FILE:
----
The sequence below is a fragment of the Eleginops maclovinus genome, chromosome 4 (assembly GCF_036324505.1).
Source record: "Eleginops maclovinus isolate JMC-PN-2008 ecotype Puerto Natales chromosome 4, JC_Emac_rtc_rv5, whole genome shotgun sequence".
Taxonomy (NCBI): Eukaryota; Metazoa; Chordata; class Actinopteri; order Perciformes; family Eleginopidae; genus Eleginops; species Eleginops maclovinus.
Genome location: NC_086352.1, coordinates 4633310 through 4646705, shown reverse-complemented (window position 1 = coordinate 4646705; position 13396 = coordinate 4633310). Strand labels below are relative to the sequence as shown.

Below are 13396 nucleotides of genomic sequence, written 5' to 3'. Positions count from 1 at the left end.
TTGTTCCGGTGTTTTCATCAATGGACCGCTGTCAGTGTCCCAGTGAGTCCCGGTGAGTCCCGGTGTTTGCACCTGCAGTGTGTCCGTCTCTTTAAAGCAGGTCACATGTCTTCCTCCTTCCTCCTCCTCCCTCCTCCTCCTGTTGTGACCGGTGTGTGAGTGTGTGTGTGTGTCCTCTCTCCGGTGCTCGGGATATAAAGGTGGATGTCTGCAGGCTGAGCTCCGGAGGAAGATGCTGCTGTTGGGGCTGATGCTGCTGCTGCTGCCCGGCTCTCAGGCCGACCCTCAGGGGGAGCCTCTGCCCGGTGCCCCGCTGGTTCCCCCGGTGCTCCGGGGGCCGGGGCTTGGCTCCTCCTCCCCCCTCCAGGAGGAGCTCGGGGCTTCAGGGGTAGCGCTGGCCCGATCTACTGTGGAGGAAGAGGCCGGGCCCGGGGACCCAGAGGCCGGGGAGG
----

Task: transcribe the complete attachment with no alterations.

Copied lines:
The sequence below is a fragment of the Eleginops maclovinus genome, chromosome 4 (assembly GCF_036324505.1).
Source record: "Eleginops maclovinus isolate JMC-PN-2008 ecotype Puerto Natales chromosome 4, JC_Emac_rtc_rv5, whole genome shotgun sequence".
Taxonomy (NCBI): Eukaryota; Metazoa; Chordata; class Actinopteri; order Perciformes; family Eleginopidae; genus Eleginops; species Eleginops maclovinus.
Genome location: NC_086352.1, coordinates 4633310 through 4646705, shown reverse-complemented (window position 1 = coordinate 4646705; position 13396 = coordinate 4633310). Strand labels below are relative to the sequence as shown.

Below are 13396 nucleotides of genomic sequence, written 5' to 3'. Positions count from 1 at the left end.
TTGTTCCGGTGTTTTCATCAATGGACCGCTGTCAGTGTCCCAGTGAGTCCCGGTGAGTCCCGGTGTTTGCACCTGCAGTGTGTCCGTCTCTTTAAAGCAGGTCACATGTCTTCCTCCTTCCTCCTCCTCCCTCCTCCTCCTGTTGTGACCGGTGTGTGAGTGTGTGTGTGTGTCCTCTCTCCGGTGCTCGGGATATAAAGGTGGATGTCTGCAGGCTGAGCTCCGGAGGAAGATGCTGCTGTTGGGGCTGATGCTGCTGCTGCTGCCCGGCTCTCAGGCCGACCCTCAGGGGGAGCCTCTGCCCGGTGCCCCGCTGGTTCCCCCGGTGCTCCGGGGGCCGGGGCTTGGCTCCTCCTCCCCCCTCCAGGAGGAGCTCGGGGCTTCAGGGGTAGCGCTGGCCCGATCTACTGTGGAGGAAGAGGCCGGGCCCGGGGACCCAGAGGCCGGGGAGG